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Alternative Minimum Tax (AMT)


Alternative Minimum Tax

The AMT makes tax time even more annoying and complex.

Photo credit: Getty Images

What Is the Alternative Minimum Tax?:

The Alternative Minimum Tax (AMT) is an alternative way to make sure everyone pays at least a minimum in tax. It was was created in 1969 when it was discovered that many wealthy individuals paid no taxes at all, because they were using tax deductions not available to the average worker. In response, the Alternative Minimum Tax was created to factor back in those deductions and apply a higher tax rate if the resultant estimated income reaches a certain level.

That's the really annoying part about the AMT. If you are at that income level, you've got to calculate your taxes twice -- once for the regular income tax, and once for the AMT. Why? To add insult to injury, you've got to pay the higher tax.

The other annoying part about the AMT is that it was never indexed to inflation. In other words, the income level in the law was set to 1969 levels, which would include just about everyone. To keep that from happening, Congress had to pass a "patch" each year that raised the trigger point. Without the patch, families with incomes as low as $30,000 would be subject to the AMT. While the patch protected these families, it also created a lot of uncertainty.

How Is the AMT Different?:

The AMT is different from the normal tax rate because it doesn't have the standard deduction or personal exemptions. It also doesn't allow some itemized deductions, such as the interest on home equity mortgages, state and local taxes, and foreign tax credits, to name just a few. The AMT might also include other income streams not counted by the regular income tax. For that reason, the AMT tax might be higher than the regular tax.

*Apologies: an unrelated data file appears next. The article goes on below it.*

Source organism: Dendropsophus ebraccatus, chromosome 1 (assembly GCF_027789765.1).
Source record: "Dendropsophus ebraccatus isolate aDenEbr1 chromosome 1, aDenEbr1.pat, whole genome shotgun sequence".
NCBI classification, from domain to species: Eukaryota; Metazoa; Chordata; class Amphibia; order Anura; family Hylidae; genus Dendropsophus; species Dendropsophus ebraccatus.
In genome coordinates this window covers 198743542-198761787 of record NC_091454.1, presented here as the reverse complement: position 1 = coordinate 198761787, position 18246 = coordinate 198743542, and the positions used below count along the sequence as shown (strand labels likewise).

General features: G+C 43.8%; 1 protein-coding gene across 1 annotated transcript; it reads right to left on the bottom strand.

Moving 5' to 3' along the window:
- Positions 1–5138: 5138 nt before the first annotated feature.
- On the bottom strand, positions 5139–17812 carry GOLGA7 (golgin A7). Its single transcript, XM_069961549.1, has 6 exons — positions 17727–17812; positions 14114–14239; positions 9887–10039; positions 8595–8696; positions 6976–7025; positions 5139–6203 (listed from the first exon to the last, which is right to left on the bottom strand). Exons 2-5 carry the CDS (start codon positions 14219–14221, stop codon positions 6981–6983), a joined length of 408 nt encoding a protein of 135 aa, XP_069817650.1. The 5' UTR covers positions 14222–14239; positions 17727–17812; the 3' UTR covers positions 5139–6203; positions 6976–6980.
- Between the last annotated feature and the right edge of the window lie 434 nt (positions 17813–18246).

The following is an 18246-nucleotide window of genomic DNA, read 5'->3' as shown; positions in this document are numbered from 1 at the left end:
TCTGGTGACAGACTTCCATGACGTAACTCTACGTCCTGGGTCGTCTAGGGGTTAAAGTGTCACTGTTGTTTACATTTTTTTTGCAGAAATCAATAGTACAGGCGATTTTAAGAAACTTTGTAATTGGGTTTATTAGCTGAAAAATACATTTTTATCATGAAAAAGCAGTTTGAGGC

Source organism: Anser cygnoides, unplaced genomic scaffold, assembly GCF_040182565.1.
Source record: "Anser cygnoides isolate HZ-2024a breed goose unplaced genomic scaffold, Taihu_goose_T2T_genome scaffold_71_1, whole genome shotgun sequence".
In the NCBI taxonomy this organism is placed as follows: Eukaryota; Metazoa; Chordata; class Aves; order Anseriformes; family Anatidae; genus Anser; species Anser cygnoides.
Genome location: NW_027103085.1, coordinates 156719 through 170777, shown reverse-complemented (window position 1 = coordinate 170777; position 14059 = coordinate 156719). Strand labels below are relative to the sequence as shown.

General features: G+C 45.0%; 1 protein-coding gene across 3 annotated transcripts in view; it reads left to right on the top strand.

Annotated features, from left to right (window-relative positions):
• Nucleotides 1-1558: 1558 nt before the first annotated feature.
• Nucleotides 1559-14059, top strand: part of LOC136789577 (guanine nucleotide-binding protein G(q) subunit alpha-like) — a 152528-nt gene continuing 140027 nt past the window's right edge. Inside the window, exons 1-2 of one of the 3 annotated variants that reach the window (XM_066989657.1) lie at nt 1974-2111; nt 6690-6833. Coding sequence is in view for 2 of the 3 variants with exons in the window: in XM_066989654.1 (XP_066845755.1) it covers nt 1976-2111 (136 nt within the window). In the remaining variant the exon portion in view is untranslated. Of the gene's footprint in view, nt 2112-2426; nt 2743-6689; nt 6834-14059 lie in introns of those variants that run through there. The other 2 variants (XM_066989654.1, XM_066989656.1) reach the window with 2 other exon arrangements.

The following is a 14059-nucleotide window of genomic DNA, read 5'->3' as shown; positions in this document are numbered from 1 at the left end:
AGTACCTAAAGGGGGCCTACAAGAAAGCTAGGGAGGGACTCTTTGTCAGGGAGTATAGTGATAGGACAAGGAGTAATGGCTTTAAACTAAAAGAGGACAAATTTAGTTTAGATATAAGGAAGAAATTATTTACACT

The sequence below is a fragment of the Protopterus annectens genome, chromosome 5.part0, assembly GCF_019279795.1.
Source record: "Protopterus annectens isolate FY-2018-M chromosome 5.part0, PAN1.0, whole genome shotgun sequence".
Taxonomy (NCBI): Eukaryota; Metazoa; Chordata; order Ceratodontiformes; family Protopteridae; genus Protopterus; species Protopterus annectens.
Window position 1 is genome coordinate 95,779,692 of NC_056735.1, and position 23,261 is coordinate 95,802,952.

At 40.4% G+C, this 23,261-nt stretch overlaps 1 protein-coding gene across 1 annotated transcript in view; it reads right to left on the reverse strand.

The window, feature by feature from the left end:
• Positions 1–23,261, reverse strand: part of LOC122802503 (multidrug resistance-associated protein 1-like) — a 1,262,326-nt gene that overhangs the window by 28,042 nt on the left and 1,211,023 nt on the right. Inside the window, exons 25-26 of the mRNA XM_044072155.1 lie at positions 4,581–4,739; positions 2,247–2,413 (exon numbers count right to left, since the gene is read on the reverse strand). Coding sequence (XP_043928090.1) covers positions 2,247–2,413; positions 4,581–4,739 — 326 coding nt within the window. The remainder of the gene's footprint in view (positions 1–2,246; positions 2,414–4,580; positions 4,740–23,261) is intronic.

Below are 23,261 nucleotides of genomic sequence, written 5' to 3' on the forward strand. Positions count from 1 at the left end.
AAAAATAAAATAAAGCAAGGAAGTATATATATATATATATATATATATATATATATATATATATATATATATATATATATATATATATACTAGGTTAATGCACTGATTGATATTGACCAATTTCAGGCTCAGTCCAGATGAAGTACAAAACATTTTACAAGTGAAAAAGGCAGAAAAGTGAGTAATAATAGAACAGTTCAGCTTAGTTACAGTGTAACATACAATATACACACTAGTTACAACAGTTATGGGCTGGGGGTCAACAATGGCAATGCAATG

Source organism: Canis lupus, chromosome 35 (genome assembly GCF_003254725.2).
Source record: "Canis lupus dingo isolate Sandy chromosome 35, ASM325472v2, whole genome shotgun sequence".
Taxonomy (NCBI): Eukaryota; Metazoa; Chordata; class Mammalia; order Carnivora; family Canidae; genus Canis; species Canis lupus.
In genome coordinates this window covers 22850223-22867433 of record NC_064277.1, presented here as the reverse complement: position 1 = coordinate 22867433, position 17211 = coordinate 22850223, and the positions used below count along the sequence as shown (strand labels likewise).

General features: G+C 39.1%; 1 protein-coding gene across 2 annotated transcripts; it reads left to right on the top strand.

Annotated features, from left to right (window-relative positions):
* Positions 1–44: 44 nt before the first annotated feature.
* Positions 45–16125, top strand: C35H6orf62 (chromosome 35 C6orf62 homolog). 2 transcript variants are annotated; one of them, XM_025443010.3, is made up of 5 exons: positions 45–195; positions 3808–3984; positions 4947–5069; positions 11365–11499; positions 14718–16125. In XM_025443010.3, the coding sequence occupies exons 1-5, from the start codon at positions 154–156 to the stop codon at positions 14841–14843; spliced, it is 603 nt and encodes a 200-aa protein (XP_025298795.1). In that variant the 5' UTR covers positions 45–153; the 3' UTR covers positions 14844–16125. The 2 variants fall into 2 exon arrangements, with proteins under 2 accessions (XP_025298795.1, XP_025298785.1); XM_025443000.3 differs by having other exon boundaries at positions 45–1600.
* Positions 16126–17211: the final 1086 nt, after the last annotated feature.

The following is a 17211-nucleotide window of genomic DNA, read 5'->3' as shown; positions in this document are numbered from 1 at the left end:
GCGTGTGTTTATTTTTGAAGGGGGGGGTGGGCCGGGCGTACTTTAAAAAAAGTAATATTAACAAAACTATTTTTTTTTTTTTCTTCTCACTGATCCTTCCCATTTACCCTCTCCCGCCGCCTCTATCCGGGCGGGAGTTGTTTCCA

The AMT tax rate is a little simpler than the regular tax brackets. If your income is subject to the AMT tax, the rates are 26% on the first $175,000 of AMT taxable income, and 28% on the rest. The AMT taxable income isn't your whole income, just the portion that's above a certain income level.

Who Has the Pay the AMT?:

You only have to worry about the AMT if you adjusted gross income is above a certain level. Here's the really good news: Congress passed a law to avoid the fiscal cliff in 2013. In that law, the Congress permanently set the trigger income levels, and added that they would be adjusted for inflation. That means you pretty much know every year whether you might be subject to the AMT.

The income levels for the 2012 tax year are as follows:

  • Single or Head of Household: $50,600.
  • Married Filing Jointly or Widow(er): $78,750.
  • Married Filing Separately: $39,375.
If you make that income or above, you've may have to calculate the AMT and pay the higher tax. You can do so on your tax form, and most tax software packages do it for you. You can also go to the IRS AMT Assistant. For more on the AMT, and some good tax tips, see the article from the About.com Guide to Taxes, William Perez Alternative Minimum Tax.

How Does the Alternative Minimum Tax Affect the U.S. Economy?:

Why hasn't Congress ever gotten rid of the unpopular Alternative Minimum Tax? Our elected officials can't turn down the additional revenue. The AMT produces around $60 billion a year in Federal tax revenue from primarily the top 1% of taxpayers.

History of the AMT:

The AMT was originally known as the millionaires' tax. That's because it was designed, in 1969, to make sure millionaires didn't get away tax free. However, it was expanded during the Reagan Administration to include more widespread exemptions and deductions, like the personal exemption, state and local taxes, and the standard deduction. It even targeted deductions like union dues and some medical costs. On the flip side, Reagan's AMT tax reform got rid of some of the more exotic investment deductions that were used only by the very wealthy. (Source: New York Times, Alternative Minimum Tax) Article updated January 3, 2013

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